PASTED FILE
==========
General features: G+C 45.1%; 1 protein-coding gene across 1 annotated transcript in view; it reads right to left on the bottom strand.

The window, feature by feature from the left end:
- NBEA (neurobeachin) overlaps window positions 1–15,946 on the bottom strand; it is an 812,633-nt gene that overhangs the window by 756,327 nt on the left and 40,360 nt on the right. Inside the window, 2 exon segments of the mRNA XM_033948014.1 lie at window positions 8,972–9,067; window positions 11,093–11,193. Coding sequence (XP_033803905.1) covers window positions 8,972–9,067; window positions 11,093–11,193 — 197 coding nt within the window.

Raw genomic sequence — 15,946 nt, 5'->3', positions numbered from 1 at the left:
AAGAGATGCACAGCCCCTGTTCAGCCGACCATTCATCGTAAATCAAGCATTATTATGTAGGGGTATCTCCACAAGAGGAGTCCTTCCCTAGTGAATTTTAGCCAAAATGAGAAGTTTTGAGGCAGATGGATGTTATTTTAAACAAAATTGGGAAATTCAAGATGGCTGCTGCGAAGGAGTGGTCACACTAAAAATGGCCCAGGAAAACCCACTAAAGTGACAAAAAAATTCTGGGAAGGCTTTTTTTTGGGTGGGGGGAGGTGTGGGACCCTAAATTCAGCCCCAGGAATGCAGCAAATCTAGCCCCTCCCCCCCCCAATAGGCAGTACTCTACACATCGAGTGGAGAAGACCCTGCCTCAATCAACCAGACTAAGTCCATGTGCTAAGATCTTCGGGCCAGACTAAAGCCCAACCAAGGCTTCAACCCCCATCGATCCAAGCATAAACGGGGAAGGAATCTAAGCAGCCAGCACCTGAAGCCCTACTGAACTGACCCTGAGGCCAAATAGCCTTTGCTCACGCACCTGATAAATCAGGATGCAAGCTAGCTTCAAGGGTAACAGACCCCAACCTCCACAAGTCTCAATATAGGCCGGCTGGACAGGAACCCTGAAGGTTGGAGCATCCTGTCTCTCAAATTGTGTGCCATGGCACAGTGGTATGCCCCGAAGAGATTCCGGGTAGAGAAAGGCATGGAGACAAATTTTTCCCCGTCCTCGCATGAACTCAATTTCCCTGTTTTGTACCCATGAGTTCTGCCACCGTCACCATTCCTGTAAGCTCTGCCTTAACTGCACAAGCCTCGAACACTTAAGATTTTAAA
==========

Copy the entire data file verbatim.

General features: G+C 45.1%; 1 protein-coding gene across 1 annotated transcript in view; it reads right to left on the bottom strand.

The window, feature by feature from the left end:
- NBEA (neurobeachin) overlaps window positions 1–15,946 on the bottom strand; it is an 812,633-nt gene that overhangs the window by 756,327 nt on the left and 40,360 nt on the right. Inside the window, 2 exon segments of the mRNA XM_033948014.1 lie at window positions 8,972–9,067; window positions 11,093–11,193. Coding sequence (XP_033803905.1) covers window positions 8,972–9,067; window positions 11,093–11,193 — 197 coding nt within the window.

Raw genomic sequence — 15,946 nt, 5'->3', positions numbered from 1 at the left:
AAGAGATGCACAGCCCCTGTTCAGCCGACCATTCATCGTAAATCAAGCATTATTATGTAGGGGTATCTCCACAAGAGGAGTCCTTCCCTAGTGAATTTTAGCCAAAATGAGAAGTTTTGAGGCAGATGGATGTTATTTTAAACAAAATTGGGAAATTCAAGATGGCTGCTGCGAAGGAGTGGTCACACTAAAAATGGCCCAGGAAAACCCACTAAAGTGACAAAAAAATTCTGGGAAGGCTTTTTTTTGGGTGGGGGGAGGTGTGGGACCCTAAATTCAGCCCCAGGAATGCAGCAAATCTAGCCCCTCCCCCCCCCAATAGGCAGTACTCTACACATCGAGTGGAGAAGACCCTGCCTCAATCAACCAGACTAAGTCCATGTGCTAAGATCTTCGGGCCAGACTAAAGCCCAACCAAGGCTTCAACCCCCATCGATCCAAGCATAAACGGGGAAGGAATCTAAGCAGCCAGCACCTGAAGCCCTACTGAACTGACCCTGAGGCCAAATAGCCTTTGCTCACGCACCTGATAAATCAGGATGCAAGCTAGCTTCAAGGGTAACAGACCCCAACCTCCACAAGTCTCAATATAGGCCGGCTGGACAGGAACCCTGAAGGTTGGAGCATCCTGTCTCTCAAATTGTGTGCCATGGCACAGTGGTATGCCCCGAAGAGATTCCGGGTAGAGAAAGGCATGGAGACAAATTTTTCCCCGTCCTCGCATGAACTCAATTTCCCTGTTTTGTACCCATGAGTTCTGCCACCGTCACCATTCCTGTAAGCTCTGCCTTAACTGCACAAGCCTCGAACACTTAAGATTTTAAA